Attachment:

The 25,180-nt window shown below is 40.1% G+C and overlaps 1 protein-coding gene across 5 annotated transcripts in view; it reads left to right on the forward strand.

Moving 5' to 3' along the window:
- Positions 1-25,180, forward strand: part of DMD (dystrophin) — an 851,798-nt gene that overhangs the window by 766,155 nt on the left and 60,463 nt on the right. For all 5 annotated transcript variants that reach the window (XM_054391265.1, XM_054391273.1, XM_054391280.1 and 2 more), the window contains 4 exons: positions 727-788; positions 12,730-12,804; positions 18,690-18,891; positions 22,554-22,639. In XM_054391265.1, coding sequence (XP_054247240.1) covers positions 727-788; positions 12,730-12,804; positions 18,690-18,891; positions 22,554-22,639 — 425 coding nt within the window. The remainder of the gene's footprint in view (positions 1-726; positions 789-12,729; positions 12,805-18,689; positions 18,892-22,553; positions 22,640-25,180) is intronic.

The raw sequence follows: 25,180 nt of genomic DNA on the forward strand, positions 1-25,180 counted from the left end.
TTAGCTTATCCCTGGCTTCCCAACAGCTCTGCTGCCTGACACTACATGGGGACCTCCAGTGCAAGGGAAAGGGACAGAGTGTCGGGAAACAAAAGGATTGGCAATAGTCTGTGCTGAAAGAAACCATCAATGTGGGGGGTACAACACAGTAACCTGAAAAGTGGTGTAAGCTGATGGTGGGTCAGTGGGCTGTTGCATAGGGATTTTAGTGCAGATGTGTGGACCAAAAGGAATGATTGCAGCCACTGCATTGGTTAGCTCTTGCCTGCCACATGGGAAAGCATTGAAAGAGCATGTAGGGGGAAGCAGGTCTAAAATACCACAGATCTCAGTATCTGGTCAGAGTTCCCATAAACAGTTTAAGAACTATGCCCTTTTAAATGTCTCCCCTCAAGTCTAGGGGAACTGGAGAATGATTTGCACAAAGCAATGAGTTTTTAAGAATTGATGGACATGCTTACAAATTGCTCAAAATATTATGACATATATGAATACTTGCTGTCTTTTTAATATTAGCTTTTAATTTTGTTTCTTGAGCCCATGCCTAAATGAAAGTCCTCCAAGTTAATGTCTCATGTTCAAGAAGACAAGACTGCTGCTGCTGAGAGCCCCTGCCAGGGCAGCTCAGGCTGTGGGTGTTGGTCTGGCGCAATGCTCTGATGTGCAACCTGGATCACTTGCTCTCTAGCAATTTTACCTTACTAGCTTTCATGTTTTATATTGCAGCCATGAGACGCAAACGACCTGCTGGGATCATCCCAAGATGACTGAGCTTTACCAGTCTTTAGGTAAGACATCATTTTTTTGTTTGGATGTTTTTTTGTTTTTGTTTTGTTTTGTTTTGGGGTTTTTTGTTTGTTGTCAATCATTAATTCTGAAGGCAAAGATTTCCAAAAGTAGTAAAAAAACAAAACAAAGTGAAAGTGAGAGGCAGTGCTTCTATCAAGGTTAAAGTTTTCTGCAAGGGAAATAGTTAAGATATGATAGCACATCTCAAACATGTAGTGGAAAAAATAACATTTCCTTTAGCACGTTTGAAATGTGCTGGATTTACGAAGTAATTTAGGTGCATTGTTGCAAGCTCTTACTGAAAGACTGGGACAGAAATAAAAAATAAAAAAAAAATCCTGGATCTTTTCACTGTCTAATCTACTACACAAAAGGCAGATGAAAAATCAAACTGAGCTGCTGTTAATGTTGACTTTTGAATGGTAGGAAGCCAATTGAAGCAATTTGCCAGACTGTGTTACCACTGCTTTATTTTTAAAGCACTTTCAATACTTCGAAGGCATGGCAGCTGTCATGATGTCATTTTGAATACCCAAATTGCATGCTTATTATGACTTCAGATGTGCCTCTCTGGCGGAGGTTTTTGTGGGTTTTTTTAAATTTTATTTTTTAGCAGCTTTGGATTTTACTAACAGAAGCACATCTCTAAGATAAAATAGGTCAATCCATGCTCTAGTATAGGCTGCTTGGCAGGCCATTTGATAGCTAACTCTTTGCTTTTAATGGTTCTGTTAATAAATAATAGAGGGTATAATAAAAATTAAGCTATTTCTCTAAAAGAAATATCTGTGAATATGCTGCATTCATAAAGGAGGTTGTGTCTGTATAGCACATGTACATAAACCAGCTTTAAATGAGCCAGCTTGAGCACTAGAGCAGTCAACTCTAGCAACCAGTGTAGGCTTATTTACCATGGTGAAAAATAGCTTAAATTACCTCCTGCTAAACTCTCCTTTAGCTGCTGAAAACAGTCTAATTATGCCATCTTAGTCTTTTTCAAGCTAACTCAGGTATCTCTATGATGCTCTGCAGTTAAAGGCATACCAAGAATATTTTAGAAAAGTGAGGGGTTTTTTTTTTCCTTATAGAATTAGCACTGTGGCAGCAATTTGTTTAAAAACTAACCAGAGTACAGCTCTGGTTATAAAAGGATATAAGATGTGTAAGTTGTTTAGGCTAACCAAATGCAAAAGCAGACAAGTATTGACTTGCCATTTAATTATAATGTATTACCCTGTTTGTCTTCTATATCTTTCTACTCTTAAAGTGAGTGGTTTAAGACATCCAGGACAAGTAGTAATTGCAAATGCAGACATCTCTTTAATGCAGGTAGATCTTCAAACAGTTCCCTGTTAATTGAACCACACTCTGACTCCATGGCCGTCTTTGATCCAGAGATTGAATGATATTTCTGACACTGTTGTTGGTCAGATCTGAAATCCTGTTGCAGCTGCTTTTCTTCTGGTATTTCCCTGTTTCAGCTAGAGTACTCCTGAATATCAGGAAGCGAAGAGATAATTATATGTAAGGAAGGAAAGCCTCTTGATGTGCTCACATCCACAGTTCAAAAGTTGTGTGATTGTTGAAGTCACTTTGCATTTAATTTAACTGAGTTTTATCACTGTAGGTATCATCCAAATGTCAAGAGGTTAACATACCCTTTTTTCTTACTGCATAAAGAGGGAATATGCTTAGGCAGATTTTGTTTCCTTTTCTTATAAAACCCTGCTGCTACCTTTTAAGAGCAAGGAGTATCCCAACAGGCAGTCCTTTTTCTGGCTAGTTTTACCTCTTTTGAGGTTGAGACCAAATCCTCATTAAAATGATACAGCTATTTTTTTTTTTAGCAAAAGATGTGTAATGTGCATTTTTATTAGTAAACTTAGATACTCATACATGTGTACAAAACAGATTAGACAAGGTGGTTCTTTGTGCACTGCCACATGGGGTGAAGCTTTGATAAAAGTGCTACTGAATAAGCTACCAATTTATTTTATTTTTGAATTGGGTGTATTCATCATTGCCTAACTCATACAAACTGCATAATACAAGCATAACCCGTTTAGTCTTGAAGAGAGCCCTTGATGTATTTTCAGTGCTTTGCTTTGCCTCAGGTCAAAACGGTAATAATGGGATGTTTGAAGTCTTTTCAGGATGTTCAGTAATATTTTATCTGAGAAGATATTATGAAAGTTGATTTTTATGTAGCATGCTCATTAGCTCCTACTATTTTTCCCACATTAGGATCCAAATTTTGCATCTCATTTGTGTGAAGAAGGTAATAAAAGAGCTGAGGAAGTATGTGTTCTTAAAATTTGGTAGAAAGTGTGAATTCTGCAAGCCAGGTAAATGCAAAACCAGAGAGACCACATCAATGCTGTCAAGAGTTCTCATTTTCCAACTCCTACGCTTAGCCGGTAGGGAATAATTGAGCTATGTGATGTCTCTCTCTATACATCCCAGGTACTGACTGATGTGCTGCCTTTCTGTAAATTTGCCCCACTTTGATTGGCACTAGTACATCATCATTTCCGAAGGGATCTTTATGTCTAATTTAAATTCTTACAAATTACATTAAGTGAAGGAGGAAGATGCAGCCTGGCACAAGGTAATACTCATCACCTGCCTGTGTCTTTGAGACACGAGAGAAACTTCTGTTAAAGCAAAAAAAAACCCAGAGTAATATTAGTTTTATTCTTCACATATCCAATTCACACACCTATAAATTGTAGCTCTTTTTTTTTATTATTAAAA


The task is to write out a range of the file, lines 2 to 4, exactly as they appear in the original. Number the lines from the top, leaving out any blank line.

Moving 5' to 3' along the window:
- Positions 1-25,180, forward strand: part of DMD (dystrophin) — an 851,798-nt gene that overhangs the window by 766,155 nt on the left and 60,463 nt on the right. For all 5 annotated transcript variants that reach the window (XM_054391265.1, XM_054391273.1, XM_054391280.1 and 2 more), the window contains 4 exons: positions 727-788; positions 12,730-12,804; positions 18,690-18,891; positions 22,554-22,639. In XM_054391265.1, coding sequence (XP_054247240.1) covers positions 727-788; positions 12,730-12,804; positions 18,690-18,891; positions 22,554-22,639 — 425 coding nt within the window. The remainder of the gene's footprint in view (positions 1-726; positions 789-12,729; positions 12,805-18,689; positions 18,892-22,553; positions 22,640-25,180) is intronic.

The raw sequence follows: 25,180 nt of genomic DNA on the forward strand, positions 1-25,180 counted from the left end.